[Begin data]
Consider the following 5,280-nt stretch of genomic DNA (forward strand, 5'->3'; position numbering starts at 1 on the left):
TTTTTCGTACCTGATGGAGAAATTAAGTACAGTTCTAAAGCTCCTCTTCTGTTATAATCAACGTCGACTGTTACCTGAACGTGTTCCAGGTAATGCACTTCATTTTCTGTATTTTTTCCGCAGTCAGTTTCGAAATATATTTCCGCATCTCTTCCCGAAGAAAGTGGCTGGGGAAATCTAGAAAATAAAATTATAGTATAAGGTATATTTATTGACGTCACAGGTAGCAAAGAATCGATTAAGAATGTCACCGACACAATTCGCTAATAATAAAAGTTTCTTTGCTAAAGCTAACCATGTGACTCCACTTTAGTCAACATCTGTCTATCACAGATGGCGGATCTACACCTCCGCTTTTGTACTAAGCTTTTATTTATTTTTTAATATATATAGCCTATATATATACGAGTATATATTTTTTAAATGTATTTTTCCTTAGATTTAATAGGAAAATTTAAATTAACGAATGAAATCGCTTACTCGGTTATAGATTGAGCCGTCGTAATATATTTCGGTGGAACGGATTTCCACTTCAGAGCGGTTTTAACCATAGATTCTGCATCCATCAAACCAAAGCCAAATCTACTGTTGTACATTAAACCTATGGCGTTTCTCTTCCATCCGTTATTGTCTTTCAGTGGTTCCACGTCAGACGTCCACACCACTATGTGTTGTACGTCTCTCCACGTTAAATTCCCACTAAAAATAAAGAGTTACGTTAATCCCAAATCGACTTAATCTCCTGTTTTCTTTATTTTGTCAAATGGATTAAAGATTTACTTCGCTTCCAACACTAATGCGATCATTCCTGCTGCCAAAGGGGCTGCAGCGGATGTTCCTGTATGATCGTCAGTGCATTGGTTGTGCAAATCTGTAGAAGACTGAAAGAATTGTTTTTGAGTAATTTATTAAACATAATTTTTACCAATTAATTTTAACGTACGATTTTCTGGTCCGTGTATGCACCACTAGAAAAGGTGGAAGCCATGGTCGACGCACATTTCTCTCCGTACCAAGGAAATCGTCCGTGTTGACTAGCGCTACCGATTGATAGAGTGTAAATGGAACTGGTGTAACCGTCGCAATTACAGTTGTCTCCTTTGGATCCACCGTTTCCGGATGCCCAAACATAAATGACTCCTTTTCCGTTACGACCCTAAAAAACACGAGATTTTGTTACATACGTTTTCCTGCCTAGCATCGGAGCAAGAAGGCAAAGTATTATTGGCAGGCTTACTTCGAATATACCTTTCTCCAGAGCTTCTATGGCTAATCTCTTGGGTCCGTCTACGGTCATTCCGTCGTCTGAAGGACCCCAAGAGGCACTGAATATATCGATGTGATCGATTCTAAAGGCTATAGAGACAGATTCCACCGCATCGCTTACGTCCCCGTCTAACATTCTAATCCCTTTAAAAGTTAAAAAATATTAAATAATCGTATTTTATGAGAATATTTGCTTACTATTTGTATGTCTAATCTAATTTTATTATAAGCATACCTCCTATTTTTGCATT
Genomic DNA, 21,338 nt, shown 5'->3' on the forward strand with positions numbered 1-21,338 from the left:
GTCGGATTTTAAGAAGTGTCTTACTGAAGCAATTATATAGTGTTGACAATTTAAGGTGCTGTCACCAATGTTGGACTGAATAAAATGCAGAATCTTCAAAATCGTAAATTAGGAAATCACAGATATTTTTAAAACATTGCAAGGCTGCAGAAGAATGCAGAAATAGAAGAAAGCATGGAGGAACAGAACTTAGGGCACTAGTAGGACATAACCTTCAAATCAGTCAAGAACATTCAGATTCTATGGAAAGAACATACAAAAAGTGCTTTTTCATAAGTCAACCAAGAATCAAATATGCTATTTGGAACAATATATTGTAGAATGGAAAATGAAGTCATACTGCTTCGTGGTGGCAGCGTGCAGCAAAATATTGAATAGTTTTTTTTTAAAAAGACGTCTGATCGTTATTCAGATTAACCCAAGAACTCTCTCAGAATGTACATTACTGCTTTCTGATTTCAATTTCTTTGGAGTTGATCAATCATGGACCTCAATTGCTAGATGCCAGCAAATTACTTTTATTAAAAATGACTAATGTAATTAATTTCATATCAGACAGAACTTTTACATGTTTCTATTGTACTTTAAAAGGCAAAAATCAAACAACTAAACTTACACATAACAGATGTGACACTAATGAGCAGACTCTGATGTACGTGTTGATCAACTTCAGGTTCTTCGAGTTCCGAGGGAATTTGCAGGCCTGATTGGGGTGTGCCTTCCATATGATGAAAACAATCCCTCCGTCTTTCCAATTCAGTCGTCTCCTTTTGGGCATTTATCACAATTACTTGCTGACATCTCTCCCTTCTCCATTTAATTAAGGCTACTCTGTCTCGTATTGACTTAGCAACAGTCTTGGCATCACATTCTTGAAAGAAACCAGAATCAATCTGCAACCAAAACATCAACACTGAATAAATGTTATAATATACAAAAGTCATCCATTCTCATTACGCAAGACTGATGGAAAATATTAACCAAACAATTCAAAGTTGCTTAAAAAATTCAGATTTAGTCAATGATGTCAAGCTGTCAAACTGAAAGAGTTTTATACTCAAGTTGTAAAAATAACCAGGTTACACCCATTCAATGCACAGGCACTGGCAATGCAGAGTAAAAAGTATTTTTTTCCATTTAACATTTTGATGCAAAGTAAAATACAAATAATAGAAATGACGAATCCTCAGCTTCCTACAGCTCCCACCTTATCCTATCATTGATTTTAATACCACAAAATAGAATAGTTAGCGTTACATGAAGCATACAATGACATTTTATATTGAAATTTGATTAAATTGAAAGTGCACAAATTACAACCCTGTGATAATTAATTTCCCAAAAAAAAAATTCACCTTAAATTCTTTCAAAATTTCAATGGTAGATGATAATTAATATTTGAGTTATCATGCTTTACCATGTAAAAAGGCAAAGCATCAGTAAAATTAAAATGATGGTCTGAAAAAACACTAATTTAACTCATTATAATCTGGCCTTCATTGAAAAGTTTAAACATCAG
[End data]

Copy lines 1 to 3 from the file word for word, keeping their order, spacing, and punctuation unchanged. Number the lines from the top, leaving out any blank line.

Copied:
Consider the following 5,280-nt stretch of genomic DNA (forward strand, 5'->3'; position numbering starts at 1 on the left):
TTTTTCGTACCTGATGGAGAAATTAAGTACAGTTCTAAAGCTCCTCTTCTGTTATAATCAACGTCGACTGTTACCTGAACGTGTTCCAGGTAATGCACTTCATTTTCTGTATTTTTTCCGCAGTCAGTTTCGAAATATATTTCCGCATCTCTTCCCGAAGAAAGTGGCTGGGGAAATCTAGAAAATAAAATTATAGTATAAGGTATATTTATTGACGTCACAGGTAGCAAAGAATCGATTAAGAATGTCACCGACACAATTCGCTAATAATAAAAGTTTCTTTGCTAAAGCTAACCATGTGACTCCACTTTAGTCAACATCTGTCTATCACAGATGGCGGATCTACACCTCCGCTTTTGTACTAAGCTTTTATTTATTTTTTAATATATATAGCCTATATATATACGAGTATATATTTTTTAAATGTATTTTTCCTTAGATTTAATAGGAAAATTTAAATTAACGAATGAAATCGCTTACTCGGTTATAGATTGAGCCGTCGTAATATATTTCGGTGGAACGGATTTCCACTTCAGAGCGGTTTTAACCATAGATTCTGCATCCATCAAACCAAAGCCAAATCTACTGTTGTACATTAAACCTATGGCGTTTCTCTTCCATCCGTTATTGTCTTTCAGTGGTTCCACGTCAGACGTCCACACCACTATGTGTTGTACGTCTCTCCACGTTAAATTCCCACTAAAAATAAAGAGTTACGTTAATCCCAAATCGACTTAATCTCCTGTTTTCTTTATTTTGTCAAATGGATTAAAGATTTACTTCGCTTCCAACACTAATGCGATCATTCCTGCTGCCAAAGGGGCTGCAGCGGATGTTCCTGTATGATCGTCAGTGCATTGGTTGTGCAAATCTGTAGAAGACTGAAAGAATTGTTTTTGAGTAATTTATTAAACATAATTTTTACCAATTAATTTTAACGTACGATTTTCTGGTCCGTGTATGCACCACTAGAAAAGGTGGAAGCCATGGTCGACGCACATTTCTCTCCGTACCAAGGAAATCGTCCGTGTTGACTAGCGCTACCGATTGATAGAGTGTAAATGGAACTGGTGTAACCGTCGCAATTACAGTTGTCTCCTTTGGATCCACCGTTTCCGGATGCCCAAACATAAATGACTCCTTTTCCGTTACGACCCTAAAAAACACGAGATTTTGTTACATACGTTTTCCTGCCTAGCATCGGAGCAAGAAGGCAAAGTATTATTGGCAGGCTTACTTCGAATATACCTTTCTCCAGAGCTTCTATGGCTAATCTCTTGGGTCCGTCTACGGTCATTCCGTCGTCTGAAGGACCCCAAGAGGCACTGAATATATCGATGTGATCGATTCTAAAGGCTATAGAGACAGATTCCACCGCATCGCTTACGTCCCCGTCTAACATTCTAATCCCTTTAAAAGTTAAAAAATATTAAATAATCGTATTTTATGAGAATATTTGCTTACTATTTGTATGTCTAATCTAATTTTATTATAAGCATACCTCCTATTTTTGCATT
Genomic DNA, 21,338 nt, shown 5'->3' on the forward strand with positions numbered 1-21,338 from the left: